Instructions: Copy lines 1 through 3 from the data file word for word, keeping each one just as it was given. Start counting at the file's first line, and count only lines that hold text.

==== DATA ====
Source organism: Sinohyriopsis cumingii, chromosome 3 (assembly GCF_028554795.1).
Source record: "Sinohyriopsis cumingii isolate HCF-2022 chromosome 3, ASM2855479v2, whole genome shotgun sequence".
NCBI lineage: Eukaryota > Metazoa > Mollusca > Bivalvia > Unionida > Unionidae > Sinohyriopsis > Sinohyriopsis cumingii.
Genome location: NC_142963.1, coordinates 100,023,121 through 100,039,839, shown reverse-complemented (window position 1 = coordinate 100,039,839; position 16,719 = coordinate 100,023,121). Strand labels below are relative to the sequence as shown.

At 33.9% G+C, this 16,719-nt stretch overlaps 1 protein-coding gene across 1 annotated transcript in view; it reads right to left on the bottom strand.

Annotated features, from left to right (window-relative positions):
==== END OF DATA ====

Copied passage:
Source organism: Sinohyriopsis cumingii, chromosome 3 (assembly GCF_028554795.1).
Source record: "Sinohyriopsis cumingii isolate HCF-2022 chromosome 3, ASM2855479v2, whole genome shotgun sequence".
NCBI lineage: Eukaryota > Metazoa > Mollusca > Bivalvia > Unionida > Unionidae > Sinohyriopsis > Sinohyriopsis cumingii.